DAYTONA BEACH, Fla. — Never before has one race displayed NASCAR’s rapidly changing look more than this year’s Daytona 500.
Three drivers under age 25 will start in the first two rows, new rules will make the cars difficult to drive and NASCAR’s longtime most popular driver will watch from the sidelines.
NASCAR begins its season Sunday with the 60th running of ‘‘The Great American Race’’ and Alex Bowman on the pole.
Who? Well, the guy who got Dale Earnhardt Jr.’s coveted seat at Hendrick Motorsports when concussions forced the superstar to retire. Bowman is 24 and had washed out of NASCAR once before when he got the call to help during Earnhardt’s absence. Team owner Rick Hendrick gave him a car capable of earning the top starting spot for the biggest race of the year, and after nearly a full year out of a race car, Bowman will lead the field to green.
‘‘I haven’t speedway raced in a year, so it’s going to be tough,’’ Bowman said. ‘‘I have to get my feet back under me as far as speedway racing goes.’’
Bowman has given no indication how his car will handle because, in an effort to keep it safe for the Daytona 500, he dropped to the back of the field during his qualifying race and avoided drafting. Hendrick teammate Chase Elliott took the opposite approach, won his qualifying race and earned a starting spot in the second row.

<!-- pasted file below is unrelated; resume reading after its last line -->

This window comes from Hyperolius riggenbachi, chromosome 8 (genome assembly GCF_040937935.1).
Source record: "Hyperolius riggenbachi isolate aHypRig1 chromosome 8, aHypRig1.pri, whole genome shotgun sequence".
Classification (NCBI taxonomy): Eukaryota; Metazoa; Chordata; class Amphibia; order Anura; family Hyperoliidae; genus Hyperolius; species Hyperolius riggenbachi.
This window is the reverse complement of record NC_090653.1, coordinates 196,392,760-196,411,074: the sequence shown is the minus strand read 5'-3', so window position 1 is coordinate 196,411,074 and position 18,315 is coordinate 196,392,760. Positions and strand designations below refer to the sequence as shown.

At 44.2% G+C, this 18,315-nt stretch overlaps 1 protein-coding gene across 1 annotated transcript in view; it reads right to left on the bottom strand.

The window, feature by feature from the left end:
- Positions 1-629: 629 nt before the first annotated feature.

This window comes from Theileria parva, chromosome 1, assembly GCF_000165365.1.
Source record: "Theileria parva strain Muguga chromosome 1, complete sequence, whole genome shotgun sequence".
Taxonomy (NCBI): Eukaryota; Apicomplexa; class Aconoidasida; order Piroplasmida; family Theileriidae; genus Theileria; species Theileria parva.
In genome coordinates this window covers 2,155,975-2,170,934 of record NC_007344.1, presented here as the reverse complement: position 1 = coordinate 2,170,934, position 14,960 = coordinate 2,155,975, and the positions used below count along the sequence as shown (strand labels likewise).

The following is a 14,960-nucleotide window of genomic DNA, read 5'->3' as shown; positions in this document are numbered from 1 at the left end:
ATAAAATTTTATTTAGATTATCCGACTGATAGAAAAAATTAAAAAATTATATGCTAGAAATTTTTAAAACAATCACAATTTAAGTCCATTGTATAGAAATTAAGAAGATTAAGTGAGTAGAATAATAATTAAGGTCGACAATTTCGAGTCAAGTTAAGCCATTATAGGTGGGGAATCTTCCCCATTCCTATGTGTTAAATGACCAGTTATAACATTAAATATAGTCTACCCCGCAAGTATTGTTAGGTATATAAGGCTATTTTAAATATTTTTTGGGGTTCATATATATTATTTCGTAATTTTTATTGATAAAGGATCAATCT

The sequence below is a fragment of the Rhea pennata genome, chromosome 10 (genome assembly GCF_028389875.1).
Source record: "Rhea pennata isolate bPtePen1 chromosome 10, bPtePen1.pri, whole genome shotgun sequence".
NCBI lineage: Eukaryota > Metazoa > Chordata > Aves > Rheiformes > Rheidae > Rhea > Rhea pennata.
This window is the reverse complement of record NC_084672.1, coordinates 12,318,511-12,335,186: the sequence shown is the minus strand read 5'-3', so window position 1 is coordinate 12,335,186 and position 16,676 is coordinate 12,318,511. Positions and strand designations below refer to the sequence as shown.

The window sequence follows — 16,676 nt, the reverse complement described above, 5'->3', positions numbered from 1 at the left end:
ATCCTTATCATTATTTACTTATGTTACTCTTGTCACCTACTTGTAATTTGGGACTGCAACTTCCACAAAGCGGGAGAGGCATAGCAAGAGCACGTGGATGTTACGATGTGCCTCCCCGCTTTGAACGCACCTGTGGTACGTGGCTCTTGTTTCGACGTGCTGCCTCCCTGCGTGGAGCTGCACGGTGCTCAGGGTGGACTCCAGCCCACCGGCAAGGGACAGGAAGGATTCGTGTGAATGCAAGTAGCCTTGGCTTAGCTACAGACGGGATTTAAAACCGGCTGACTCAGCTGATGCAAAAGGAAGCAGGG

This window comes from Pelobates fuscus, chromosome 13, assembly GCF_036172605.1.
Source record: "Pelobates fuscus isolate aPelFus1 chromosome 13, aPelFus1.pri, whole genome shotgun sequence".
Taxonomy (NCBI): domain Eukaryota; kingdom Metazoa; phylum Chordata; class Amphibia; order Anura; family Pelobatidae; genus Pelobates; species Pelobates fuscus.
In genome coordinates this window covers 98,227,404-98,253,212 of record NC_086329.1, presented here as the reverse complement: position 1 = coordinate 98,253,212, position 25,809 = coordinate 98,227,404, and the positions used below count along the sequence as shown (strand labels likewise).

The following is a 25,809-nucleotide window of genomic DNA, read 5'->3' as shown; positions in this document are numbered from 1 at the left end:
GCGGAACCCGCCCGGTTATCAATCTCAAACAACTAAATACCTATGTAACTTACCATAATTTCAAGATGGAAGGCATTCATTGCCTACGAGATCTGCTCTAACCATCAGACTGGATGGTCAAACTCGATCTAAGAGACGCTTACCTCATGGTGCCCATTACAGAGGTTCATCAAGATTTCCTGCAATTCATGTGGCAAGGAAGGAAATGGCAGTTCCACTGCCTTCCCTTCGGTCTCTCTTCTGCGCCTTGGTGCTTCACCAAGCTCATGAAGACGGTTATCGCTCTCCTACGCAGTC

Elliott is 22 and one of NASCAR’s budding stars. His peers believe he’ll replace Earnhardt in fan voting for NASCAR’s most popular driver, and Hendrick gave him a boost this year by switching Elliott’s car number to No. 9 so the driver can honor his Hall of Fame father, Bill.
‘‘If you look at the starting grid from the Daytona 500 five years ago and you look at it today, it’s just amazing how much the image of NASCAR has changed,’’ said 2016 race winner Denny Hamlin, who will start second. ‘‘I’d say four or five years ago, there was so many older veteran drivers that it was just very calm for a long period of the race, and I think that this year with the big youth movement, it has a potential to be more on edge for a longer period of time.’’